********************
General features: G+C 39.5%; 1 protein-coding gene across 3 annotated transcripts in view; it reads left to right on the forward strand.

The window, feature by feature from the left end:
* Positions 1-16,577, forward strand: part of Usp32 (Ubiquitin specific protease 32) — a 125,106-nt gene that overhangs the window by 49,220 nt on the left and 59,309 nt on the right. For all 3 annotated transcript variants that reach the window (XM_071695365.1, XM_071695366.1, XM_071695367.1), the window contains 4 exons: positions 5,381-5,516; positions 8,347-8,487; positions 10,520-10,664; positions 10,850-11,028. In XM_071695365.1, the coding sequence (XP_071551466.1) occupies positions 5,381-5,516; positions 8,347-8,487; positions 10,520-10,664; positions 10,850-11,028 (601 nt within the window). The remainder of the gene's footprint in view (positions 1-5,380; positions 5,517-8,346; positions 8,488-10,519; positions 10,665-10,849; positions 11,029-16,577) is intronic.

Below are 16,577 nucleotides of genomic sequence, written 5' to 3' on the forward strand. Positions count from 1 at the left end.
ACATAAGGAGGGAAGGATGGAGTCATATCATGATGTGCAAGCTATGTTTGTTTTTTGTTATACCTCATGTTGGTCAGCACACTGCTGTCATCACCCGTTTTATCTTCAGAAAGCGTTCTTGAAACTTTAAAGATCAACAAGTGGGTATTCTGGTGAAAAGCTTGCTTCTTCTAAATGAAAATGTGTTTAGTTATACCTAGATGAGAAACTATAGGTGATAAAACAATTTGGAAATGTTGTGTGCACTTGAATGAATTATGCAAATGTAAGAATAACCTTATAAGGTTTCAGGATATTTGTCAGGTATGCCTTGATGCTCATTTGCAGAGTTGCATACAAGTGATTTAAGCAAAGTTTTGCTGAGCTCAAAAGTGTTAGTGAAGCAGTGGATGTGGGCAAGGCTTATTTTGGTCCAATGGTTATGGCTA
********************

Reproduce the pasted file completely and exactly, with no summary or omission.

General features: G+C 39.5%; 1 protein-coding gene across 3 annotated transcripts in view; it reads left to right on the forward strand.

The window, feature by feature from the left end:
* Positions 1-16,577, forward strand: part of Usp32 (Ubiquitin specific protease 32) — a 125,106-nt gene that overhangs the window by 49,220 nt on the left and 59,309 nt on the right. For all 3 annotated transcript variants that reach the window (XM_071695365.1, XM_071695366.1, XM_071695367.1), the window contains 4 exons: positions 5,381-5,516; positions 8,347-8,487; positions 10,520-10,664; positions 10,850-11,028. In XM_071695365.1, the coding sequence (XP_071551466.1) occupies positions 5,381-5,516; positions 8,347-8,487; positions 10,520-10,664; positions 10,850-11,028 (601 nt within the window). The remainder of the gene's footprint in view (positions 1-5,380; positions 5,517-8,346; positions 8,488-10,519; positions 10,665-10,849; positions 11,029-16,577) is intronic.

Below are 16,577 nucleotides of genomic sequence, written 5' to 3' on the forward strand. Positions count from 1 at the left end.
ACATAAGGAGGGAAGGATGGAGTCATATCATGATGTGCAAGCTATGTTTGTTTTTTGTTATACCTCATGTTGGTCAGCACACTGCTGTCATCACCCGTTTTATCTTCAGAAAGCGTTCTTGAAACTTTAAAGATCAACAAGTGGGTATTCTGGTGAAAAGCTTGCTTCTTCTAAATGAAAATGTGTTTAGTTATACCTAGATGAGAAACTATAGGTGATAAAACAATTTGGAAATGTTGTGTGCACTTGAATGAATTATGCAAATGTAAGAATAACCTTATAAGGTTTCAGGATATTTGTCAGGTATGCCTTGATGCTCATTTGCAGAGTTGCATACAAGTGATTTAAGCAAAGTTTTGCTGAGCTCAAAAGTGTTAGTGAAGCAGTGGATGTGGGCAAGGCTTATTTTGGTCCAATGGTTATGGCTA